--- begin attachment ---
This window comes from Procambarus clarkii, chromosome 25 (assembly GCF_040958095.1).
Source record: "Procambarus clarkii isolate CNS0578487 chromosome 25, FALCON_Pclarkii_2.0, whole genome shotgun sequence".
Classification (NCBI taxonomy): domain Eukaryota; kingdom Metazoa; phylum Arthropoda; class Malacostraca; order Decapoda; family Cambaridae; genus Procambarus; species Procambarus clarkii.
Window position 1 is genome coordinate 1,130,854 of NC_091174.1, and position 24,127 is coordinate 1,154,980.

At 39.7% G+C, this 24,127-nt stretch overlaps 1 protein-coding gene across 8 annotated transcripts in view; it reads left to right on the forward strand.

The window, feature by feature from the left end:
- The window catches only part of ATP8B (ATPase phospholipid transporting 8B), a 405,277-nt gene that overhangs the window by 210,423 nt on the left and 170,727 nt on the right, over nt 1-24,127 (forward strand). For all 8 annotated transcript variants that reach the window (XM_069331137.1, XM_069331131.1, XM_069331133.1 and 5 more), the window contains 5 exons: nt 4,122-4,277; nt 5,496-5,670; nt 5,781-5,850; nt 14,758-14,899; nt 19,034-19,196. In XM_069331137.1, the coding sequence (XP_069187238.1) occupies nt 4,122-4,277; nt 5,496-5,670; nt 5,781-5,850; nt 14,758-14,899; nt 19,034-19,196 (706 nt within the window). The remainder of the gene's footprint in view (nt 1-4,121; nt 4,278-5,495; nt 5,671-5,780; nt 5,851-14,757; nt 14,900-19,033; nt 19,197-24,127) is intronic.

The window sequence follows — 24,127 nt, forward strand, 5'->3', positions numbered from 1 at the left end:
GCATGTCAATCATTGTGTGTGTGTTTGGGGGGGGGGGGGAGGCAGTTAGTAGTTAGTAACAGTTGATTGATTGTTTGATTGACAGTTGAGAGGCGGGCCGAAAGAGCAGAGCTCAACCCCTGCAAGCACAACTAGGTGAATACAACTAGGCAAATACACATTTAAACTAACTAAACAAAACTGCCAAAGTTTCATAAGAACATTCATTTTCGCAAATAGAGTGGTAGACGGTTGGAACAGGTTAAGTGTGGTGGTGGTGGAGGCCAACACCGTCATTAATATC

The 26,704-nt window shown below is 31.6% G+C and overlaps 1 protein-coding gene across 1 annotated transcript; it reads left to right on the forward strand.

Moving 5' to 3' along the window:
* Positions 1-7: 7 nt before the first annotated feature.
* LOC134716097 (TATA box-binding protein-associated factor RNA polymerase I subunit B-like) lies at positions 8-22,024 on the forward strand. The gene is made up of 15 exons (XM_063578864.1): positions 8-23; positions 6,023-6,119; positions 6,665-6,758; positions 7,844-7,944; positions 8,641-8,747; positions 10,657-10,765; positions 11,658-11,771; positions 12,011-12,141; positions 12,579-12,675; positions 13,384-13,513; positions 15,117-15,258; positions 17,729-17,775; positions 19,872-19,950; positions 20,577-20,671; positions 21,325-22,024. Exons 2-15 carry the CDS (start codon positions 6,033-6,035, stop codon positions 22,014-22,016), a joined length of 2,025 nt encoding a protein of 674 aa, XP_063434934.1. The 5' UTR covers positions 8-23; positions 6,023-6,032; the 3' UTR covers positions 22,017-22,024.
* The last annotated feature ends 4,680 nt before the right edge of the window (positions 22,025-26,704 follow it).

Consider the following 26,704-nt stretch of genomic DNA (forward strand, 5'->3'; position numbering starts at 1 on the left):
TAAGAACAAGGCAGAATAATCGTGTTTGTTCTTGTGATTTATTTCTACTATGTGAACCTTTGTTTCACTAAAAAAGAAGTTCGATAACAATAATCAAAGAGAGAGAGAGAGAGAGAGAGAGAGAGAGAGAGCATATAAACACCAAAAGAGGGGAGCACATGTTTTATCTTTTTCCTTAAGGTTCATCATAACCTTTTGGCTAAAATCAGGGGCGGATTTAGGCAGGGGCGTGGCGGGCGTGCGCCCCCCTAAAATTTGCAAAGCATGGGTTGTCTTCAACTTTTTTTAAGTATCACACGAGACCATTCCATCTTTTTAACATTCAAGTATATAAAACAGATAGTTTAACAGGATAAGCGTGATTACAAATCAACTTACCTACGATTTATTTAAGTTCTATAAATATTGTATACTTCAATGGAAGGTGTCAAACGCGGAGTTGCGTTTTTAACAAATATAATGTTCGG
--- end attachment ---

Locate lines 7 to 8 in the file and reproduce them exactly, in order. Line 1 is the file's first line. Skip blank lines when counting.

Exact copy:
- The window catches only part of ATP8B (ATPase phospholipid transporting 8B), a 405,277-nt gene that overhangs the window by 210,423 nt on the left and 170,727 nt on the right, over nt 1-24,127 (forward strand). For all 8 annotated transcript variants that reach the window (XM_069331137.1, XM_069331131.1, XM_069331133.1 and 5 more), the window contains 5 exons: nt 4,122-4,277; nt 5,496-5,670; nt 5,781-5,850; nt 14,758-14,899; nt 19,034-19,196. In XM_069331137.1, the coding sequence (XP_069187238.1) occupies nt 4,122-4,277; nt 5,496-5,670; nt 5,781-5,850; nt 14,758-14,899; nt 19,034-19,196 (706 nt within the window). The remainder of the gene's footprint in view (nt 1-4,121; nt 4,278-5,495; nt 5,671-5,780; nt 5,851-14,757; nt 14,900-19,033; nt 19,197-24,127) is intronic.

The window sequence follows — 24,127 nt, forward strand, 5'->3', positions numbered from 1 at the left end: